Two years after still-unsolved murder,Tel Aviv's GLBT club in dire financial straits
Shaul Gannon, the club's director, says that the club needs just a few thousand shekels a month to continue operating.
On the second anniversary of the murder that took place at the Bar Noar club in Tel Aviv, the Gay, Lesbian, Bisexual and Transgender Association finds itself facing economic difficulties that threaten the future of its activities. At the same time, the police do not have a lead with which to solve the murder of Nir Katz and Liz Trubeshi that took place at the club on Saturday night, August 1, 2009.
Shaul Gannon, the club's director, says that the club needs just a few thousand shekels a month to continue operating. "Some NIS 2,000 - that's the whole story," he says. "But we don't have anywhere to get it. For other places, this sum may be peanuts; but for us, it is a huge amount."
Mike Hamel, the chairman of the GLBT Association in Israel, says: "The problems stem from the fact that the association's budgets are so poor. We live in a state of total budgetary uncertainty. We have already passed the half-year mark and we don't know where we stand."
Hamel says the association has yet to receive its budgetary support for 2011 from the Tel Aviv Municipality and government ministries.
The GLBT club, located in Ahad Ha'am Street in Tel Aviv, is open every Saturday evening. It serves as a meeting spot for youth from Tel Aviv and outside the city. The number of participants has grown greatly in the past two years, and some 60 or 70 adolescents participate every week in the activities there. Since the murder, an armed guard has been stationed outside the club during such activities. Many of the youth and the counselors say they will not participate unless there is a security guard present.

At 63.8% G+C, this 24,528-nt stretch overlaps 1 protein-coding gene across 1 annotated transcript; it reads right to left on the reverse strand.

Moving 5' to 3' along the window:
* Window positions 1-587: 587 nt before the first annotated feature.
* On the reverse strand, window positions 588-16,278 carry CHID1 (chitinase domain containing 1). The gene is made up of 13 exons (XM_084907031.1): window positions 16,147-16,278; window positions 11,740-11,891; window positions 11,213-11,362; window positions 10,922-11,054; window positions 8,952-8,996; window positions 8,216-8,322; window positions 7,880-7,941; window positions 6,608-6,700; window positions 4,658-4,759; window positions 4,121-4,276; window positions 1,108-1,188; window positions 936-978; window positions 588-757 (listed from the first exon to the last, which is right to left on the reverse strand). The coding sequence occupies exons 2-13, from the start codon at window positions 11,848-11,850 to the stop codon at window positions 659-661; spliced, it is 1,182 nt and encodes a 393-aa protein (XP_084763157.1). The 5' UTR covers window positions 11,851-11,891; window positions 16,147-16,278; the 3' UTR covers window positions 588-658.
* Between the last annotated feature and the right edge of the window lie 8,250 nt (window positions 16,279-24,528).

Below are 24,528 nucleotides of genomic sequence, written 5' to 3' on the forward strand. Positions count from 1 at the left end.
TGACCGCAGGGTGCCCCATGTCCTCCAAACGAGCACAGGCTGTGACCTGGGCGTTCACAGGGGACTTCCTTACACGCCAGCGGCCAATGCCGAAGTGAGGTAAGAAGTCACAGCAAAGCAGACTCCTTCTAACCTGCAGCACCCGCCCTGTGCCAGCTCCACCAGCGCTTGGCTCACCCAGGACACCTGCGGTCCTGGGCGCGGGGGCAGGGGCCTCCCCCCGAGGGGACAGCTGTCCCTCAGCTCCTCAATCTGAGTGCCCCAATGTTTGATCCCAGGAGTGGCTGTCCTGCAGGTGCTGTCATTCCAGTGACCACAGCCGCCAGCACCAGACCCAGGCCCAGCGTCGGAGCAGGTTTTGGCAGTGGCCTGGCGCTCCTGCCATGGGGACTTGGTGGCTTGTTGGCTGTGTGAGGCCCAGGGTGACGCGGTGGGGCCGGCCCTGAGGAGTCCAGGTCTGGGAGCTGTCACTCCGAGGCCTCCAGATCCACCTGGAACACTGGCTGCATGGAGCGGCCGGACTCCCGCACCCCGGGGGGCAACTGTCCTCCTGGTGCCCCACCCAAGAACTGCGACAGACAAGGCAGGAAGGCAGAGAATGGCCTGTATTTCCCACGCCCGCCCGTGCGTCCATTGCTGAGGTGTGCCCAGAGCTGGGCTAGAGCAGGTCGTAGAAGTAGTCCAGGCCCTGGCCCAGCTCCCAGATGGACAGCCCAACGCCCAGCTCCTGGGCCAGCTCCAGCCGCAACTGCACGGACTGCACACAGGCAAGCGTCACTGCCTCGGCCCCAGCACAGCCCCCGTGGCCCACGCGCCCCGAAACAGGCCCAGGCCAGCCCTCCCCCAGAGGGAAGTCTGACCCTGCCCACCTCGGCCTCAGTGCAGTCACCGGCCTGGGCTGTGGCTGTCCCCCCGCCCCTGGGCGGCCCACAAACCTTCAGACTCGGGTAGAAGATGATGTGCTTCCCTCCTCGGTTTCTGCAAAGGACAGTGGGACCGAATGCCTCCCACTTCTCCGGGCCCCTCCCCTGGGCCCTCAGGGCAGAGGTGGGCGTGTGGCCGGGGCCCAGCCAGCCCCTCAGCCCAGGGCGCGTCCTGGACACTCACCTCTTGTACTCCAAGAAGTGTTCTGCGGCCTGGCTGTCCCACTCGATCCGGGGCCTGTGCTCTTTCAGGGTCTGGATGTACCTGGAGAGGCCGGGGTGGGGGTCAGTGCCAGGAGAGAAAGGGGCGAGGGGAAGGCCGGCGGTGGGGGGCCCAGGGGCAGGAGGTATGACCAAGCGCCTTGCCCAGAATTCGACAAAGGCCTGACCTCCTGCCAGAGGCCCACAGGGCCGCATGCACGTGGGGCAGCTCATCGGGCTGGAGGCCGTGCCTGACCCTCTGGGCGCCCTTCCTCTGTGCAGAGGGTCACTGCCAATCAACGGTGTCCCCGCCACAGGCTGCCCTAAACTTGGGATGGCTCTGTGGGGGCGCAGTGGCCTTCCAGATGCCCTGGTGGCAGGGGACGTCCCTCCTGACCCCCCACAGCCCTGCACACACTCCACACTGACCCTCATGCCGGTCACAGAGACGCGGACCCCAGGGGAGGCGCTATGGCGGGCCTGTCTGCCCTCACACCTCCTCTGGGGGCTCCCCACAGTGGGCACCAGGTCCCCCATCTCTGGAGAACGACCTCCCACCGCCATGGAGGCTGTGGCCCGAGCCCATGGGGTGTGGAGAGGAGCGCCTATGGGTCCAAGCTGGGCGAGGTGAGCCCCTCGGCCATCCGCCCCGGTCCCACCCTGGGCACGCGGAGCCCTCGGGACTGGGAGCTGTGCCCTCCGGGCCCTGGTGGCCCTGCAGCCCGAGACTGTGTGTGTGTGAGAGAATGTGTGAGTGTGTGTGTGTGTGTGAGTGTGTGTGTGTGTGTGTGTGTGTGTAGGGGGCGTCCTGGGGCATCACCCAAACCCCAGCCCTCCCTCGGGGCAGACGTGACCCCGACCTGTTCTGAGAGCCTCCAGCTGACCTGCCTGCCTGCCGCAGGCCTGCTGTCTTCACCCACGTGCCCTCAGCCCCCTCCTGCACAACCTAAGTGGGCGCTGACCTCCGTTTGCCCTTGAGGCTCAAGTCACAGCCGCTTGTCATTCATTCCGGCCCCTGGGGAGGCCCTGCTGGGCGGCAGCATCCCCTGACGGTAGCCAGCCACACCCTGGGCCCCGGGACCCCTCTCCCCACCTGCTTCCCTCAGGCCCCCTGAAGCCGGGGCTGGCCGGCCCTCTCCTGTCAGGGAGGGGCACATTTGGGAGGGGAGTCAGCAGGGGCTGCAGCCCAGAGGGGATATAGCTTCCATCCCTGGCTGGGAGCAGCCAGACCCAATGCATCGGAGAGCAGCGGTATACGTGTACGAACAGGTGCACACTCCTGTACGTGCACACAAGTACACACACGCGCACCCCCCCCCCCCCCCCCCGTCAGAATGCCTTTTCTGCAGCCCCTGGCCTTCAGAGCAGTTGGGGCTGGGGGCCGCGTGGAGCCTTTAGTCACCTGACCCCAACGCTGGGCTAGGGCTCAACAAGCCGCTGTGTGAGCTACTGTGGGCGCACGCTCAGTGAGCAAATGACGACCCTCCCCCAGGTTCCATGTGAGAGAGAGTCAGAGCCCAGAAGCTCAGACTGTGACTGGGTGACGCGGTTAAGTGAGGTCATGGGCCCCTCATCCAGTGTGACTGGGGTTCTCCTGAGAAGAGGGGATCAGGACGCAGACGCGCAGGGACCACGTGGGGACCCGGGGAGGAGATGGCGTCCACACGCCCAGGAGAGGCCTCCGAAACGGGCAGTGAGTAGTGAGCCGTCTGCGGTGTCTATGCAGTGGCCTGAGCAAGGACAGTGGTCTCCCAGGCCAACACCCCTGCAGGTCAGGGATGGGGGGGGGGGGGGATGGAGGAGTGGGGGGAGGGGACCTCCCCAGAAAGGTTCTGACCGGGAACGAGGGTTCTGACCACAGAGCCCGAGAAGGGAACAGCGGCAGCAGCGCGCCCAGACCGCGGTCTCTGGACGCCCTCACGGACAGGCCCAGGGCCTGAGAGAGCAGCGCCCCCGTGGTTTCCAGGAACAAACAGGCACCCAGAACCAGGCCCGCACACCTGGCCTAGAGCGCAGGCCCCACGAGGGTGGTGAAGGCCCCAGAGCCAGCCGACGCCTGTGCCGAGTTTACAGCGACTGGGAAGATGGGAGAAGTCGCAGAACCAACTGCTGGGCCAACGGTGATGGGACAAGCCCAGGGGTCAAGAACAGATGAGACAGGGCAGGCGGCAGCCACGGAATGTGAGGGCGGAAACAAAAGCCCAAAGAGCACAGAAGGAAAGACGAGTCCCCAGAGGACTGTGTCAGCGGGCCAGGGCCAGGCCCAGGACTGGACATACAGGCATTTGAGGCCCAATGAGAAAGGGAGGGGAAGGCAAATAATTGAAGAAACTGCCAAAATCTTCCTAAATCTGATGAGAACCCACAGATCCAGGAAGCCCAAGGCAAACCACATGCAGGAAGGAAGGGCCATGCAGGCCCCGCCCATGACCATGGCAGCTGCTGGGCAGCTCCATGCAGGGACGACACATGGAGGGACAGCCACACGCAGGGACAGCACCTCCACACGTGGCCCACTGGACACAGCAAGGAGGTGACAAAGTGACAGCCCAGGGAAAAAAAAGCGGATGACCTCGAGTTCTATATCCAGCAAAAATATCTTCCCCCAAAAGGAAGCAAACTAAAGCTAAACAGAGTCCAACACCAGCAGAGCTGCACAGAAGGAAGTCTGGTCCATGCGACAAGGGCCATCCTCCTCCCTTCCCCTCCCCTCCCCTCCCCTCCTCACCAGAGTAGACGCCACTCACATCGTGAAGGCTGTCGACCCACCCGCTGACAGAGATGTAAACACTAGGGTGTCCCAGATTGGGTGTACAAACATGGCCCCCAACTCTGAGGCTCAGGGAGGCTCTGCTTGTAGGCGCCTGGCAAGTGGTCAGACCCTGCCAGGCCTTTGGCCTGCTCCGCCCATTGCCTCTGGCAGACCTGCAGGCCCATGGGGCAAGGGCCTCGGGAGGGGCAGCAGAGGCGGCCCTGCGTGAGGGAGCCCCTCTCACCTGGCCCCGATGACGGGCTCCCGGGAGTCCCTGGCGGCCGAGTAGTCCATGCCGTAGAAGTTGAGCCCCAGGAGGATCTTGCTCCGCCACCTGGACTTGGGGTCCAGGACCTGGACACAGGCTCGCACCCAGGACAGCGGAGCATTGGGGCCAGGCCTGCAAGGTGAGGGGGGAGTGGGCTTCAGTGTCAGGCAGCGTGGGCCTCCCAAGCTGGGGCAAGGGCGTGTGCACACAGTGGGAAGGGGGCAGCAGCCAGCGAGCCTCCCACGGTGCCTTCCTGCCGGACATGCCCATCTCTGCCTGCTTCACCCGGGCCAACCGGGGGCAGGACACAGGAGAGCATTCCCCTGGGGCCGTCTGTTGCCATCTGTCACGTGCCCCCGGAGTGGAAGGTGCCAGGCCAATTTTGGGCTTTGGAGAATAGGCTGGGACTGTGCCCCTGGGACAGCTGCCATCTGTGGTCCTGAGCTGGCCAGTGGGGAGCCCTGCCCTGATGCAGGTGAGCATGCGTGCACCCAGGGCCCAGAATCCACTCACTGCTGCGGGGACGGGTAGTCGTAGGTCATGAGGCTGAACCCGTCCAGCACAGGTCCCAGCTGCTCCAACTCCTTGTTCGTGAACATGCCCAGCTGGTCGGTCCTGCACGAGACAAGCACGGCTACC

"Paying for the guard makes things very difficult for us," says Gannon. "There is no one who is prepared to pay for the guard. Regrettably, the club does not get support from the Tel Aviv Municipality and I don't understand why. We also have difficulty raising donations."
Gannon says he is not blaming anyone but is worried about the club's future. "Personally, I feel that we have been abandoned somewhat and that is a shame, because the place is very important to a large number of youth. It is their second home. They get something here that they don't get anywhere else. I am hoping a solution will be found. If no solution is found, we will have to close the club."
However, according to Yaniv Weizman, a member of the city council and the mayor's adviser on gay affairs, "The support for the community's activities has already been approved and I am not aware that transfer of the sums has been held up. I am surprised to hear about this from the media. No organization in the community has approached me about it."
Since August 1, 2009, when an armed man entered the Tel Aviv club and shot and killed Nir Katz, 24, and Liz Trubeshi, 16, the police have been trying to solve the murder. The commander of the Tel Aviv Central Unit, Shlomi Michael, who has headed the team looking into the case, is due to leave his post in the next few days. Michael was given an unlimited budget and the investigation has been one of the most expensive ever carried out by the police in Israel. More than 1,000 people have been interrogated and there has been extensive intelligence work in an attempt to find the murderer. Anyone who was mentioned in connection with the affair was called in for questioning. A court order was issued forbidding publication of anything to do with the affair and nothing more has been published about the investigation.
When the former commander of the Tel Aviv District of the police, Shahar Ayalon, retired from the force earlier this year, he told Haaretz: "I believe the case will be solved but it will be during the term of the next district commander. We know that the murder was not perpetrated by a ghost. The concern was that we were talking about a psychopath who would act again and we were waiting for him to strike once more, but there was no other attempt. In the months after the murder, we were in close contact with members of the GLBT community and we knew all about their activities in Tel Aviv."
Members of the central unit said that they were convinced the case would eventually be solved. They said the investigation was going on at pace and that suspects were still be questioned.
Next Saturday night, a memorial service for the victims is due to be held in Gan Meir in Tel Aviv to mark the second anniversary of the attack.